PEMBROKE — Military veterans came out in force Thursday night to tell Lumbee Tribal Council members that any cuts to the Veterans Services Office would hurt those who have served this country, but they were assured cuts aren’t planned.
About 60 veterans attended the council’s meeting, many expressing concerns about what they believed to be cuts in the Veterans Services budget in response to recent actions taken by Tribal Chairman Paul Brooks. They were apparently concerned following a dispute between Brooks and the director of the Veterans Affairs Office.
“Don’t cut the budget for vets,” veteran Lewis Locklear said. “If something is going to take away from the veterans, I won’t support it.”
“All these men standing here tonight are warriors,” Hubert Lowery said. “These men have earned respect … . Not one dollar should be cut (from Veterans Services Office budget). You should give them your full support.”
Pearlean Revels, speaker for the Tribal Council, attempted to assure the veterans that veterans programs will remain fully funded.
“This council is not cutting anything. We’re not taking anything away from our veterans,” she said.
On June 13, Harold Hunt, the Veterans Services Office director, filed a petition with the tribe’s Administrative Court charging Brooks with a number of violations, including misappropriation of department funds. In response, Brooks had the Veterans Services Office closed and the next day sent a letter to Hunt firing him from his position, Hunt told The Robesonian. The office has since been re-opened, Hunt said, but on Thursday night his status could not be explained.
“I filed the petition with the court because of my concerns about programming, ” Hunt said. “Things are not being done the way they should be.”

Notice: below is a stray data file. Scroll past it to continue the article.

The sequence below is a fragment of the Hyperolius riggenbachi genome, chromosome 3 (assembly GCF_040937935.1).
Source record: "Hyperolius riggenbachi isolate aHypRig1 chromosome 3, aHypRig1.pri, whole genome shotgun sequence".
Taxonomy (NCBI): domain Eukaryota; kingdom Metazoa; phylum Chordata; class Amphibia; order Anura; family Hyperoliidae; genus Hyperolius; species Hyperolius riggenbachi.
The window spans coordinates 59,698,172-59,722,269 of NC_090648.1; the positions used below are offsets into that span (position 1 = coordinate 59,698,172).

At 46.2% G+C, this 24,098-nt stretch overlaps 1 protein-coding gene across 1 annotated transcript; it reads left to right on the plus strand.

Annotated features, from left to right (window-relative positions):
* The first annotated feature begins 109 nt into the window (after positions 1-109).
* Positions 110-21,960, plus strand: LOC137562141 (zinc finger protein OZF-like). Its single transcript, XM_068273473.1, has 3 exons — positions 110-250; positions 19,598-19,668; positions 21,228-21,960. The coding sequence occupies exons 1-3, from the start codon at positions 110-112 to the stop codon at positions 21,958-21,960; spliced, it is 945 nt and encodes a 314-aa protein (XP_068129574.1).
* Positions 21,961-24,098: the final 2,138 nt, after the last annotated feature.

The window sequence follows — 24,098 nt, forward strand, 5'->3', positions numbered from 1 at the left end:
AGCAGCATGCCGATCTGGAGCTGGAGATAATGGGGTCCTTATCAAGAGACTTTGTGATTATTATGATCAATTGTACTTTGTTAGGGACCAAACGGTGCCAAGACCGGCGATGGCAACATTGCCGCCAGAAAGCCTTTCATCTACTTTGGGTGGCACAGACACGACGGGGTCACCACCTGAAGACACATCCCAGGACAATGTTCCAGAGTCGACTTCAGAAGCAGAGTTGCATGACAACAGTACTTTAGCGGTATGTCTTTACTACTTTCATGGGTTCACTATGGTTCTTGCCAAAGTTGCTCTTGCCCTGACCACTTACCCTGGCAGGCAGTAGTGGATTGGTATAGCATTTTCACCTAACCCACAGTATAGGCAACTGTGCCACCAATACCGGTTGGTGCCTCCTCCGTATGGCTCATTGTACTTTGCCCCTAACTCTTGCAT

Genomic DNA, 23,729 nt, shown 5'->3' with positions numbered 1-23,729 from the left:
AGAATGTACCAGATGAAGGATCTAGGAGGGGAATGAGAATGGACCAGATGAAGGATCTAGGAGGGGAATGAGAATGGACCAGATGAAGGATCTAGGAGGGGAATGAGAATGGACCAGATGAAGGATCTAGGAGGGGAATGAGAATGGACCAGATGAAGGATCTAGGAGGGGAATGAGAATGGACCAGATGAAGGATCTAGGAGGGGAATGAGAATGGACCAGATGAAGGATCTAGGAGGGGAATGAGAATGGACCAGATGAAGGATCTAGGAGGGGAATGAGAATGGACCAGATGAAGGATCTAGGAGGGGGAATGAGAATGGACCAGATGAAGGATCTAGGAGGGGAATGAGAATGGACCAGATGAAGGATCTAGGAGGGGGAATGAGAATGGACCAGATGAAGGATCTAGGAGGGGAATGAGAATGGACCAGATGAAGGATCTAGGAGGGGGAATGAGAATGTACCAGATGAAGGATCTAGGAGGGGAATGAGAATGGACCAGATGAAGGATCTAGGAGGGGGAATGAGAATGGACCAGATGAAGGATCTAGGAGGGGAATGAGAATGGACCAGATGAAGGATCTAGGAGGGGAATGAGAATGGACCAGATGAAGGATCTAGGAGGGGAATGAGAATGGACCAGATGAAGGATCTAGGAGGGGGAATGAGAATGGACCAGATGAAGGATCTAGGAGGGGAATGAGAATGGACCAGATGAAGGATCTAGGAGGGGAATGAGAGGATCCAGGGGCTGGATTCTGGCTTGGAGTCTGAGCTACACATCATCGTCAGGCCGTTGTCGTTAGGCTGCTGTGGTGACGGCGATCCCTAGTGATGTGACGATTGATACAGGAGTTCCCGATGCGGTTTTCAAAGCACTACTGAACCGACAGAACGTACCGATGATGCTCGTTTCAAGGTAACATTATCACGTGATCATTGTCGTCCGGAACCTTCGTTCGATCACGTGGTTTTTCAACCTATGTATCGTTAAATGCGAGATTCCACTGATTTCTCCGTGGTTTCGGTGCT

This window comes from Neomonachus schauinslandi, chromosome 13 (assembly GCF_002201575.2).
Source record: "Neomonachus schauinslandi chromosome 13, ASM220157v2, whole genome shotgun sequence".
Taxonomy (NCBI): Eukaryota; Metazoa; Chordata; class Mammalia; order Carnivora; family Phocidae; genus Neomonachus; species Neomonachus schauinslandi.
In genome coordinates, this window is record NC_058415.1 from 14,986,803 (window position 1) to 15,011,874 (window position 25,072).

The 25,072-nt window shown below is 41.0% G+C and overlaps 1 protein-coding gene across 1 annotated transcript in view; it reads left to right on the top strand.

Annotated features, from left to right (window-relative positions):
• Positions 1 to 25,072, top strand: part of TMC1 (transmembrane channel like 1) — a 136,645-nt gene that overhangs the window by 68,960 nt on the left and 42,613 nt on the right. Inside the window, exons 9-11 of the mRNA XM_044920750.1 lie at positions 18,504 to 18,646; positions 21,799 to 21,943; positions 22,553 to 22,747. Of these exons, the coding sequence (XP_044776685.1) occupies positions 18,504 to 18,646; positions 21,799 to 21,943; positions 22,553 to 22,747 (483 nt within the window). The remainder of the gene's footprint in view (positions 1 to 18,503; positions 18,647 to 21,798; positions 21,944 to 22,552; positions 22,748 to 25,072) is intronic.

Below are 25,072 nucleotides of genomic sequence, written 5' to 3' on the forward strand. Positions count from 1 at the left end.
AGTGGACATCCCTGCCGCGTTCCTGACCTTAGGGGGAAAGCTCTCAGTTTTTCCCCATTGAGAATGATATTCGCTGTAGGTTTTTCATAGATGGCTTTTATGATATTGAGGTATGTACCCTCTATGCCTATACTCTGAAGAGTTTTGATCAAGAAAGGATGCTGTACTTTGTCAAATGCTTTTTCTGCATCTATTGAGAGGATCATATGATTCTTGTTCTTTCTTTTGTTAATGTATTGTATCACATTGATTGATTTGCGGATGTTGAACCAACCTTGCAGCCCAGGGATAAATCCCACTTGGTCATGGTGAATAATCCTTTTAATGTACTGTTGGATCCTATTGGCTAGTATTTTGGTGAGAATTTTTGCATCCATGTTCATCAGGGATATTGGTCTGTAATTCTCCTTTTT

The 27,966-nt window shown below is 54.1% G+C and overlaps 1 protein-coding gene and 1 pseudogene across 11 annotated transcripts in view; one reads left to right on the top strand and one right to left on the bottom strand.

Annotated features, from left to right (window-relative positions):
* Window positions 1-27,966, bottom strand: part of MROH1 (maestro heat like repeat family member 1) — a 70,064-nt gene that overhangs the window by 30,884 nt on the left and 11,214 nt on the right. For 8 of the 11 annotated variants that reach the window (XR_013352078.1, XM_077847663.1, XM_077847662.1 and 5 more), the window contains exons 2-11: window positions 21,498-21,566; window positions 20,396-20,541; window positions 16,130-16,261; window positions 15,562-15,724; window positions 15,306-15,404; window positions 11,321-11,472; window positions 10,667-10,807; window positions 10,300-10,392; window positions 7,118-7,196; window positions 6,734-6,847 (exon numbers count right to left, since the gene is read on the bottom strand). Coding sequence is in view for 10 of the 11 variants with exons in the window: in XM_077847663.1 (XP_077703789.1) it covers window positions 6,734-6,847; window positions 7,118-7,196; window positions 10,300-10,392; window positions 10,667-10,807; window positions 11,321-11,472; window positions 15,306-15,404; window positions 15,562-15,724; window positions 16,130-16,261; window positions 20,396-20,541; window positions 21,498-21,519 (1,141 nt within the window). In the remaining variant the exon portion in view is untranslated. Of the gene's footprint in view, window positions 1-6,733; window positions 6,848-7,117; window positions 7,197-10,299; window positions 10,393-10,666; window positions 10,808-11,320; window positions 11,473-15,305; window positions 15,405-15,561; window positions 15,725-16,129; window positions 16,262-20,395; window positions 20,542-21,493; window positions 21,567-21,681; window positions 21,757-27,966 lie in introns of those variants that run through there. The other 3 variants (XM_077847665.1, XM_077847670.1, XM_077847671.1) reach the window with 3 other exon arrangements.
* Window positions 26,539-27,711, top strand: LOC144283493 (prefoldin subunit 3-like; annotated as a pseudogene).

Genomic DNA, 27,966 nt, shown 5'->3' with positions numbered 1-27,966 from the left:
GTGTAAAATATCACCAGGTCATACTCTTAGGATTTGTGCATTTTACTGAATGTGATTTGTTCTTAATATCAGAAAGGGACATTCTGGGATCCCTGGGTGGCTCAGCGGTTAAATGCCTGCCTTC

Hunt said that the letter sent to him from Brooks gave no reason for his dismissal. He said he plans to petition the Administrative Court soon for an injunction barring Brooks from getting involved in the operation of the Veterans Services Office.
Asked repeatedly by a reporter Thursday night to comment on his actions, Brooks declined.
“I’m not ready to make a statement at this time,” he said.
Several council members told the veterans that they were misinformed, that the council does not intend to cut money from veterans programs. Revels acknowledged, however, that there has been some mismanagement of the Veterans Services Office that the council needs to clear up.
“We don’t know what’s going on,” Revels said after the meeting. “We need to sort some things out.”
After a lengthy discussion, council members agreed to keep $42,000 in the Veterans Services Office budget that has been designated for the purchase of a van to be used for transportation of veterans and elderly tribal members to hospitals and doctor’s appointments.
The council also voted Thursday to file a petition this morning with the tribe’s Supreme Court for a temporary restraining order to ensure that the Veterans Services Office continues to operate as it has been until issues surrounding the office can be addressed. One issue needing to be clarified, according to the council, is who appoints the office’s director — the tribal chairman or the council.
A “finding of facts” hearing has been scheduled by the council for July 12. At that time, Hunt will be able to present his case to council members and Brooks will be permitted to offer a response.
Reach staff writer Bob Shiles at 910-272-6117 or firstname.lastname@example.org.